Paul’s contribution to the early church was of immense importance, so much so that God, working through the early church, ensured that his extant letters to believers throughout the known ancient world would be preserved as Canon.
Paul’s letter to the church in Rome stands as a treatise on the justifications for, and recommended practice of this new faith for both Jews and Gentiles. And central to the Divine Doctrine he taught, was the expansive discussion on Faith for the Christian, which continues in Chapter 4.
Abraham Justified by Faith
1 What then shall we say that Abraham our father has found according to the flesh? 2 For if Abraham was justified by works, he has something to boast about, but not before God. 3 For what does the Scripture say? “Abraham believed God, and it was accounted to him for righteousness.” 4 Now to him who works, the wages are not counted as grace but as debt.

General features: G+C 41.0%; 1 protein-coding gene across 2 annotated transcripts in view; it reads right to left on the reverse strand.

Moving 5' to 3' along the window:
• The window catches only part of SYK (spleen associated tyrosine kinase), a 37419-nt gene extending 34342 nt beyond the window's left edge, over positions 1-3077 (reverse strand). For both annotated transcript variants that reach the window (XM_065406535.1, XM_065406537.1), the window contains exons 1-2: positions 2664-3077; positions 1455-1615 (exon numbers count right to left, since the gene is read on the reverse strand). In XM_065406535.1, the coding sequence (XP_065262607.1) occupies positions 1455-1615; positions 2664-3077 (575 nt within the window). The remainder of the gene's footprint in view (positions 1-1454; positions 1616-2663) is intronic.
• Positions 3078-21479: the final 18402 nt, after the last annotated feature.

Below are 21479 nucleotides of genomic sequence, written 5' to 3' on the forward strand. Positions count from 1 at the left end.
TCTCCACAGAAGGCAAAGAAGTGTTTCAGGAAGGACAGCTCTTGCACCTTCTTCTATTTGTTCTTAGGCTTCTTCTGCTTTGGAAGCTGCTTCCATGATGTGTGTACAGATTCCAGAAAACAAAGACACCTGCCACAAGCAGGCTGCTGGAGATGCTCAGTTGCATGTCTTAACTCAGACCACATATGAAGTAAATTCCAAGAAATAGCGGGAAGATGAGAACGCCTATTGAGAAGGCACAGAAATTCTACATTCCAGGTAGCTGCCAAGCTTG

Thus Paul begins the great argument of the necessary (and wholly sufficient) faith. God had come to Abraham in a vision, and in this vision he was shown great things. In this vision, he was told that even at his advanced age, he would have an heir. He was told to count the stars in the heavens, and told, “So shall your descendants be.” (Genesis 15:5) That is the promise, that was the vision, those were the words of prophesy that Abraham believed were truly from God, and that specific belief was what was accounted as righteousness. (Genesis 15:6)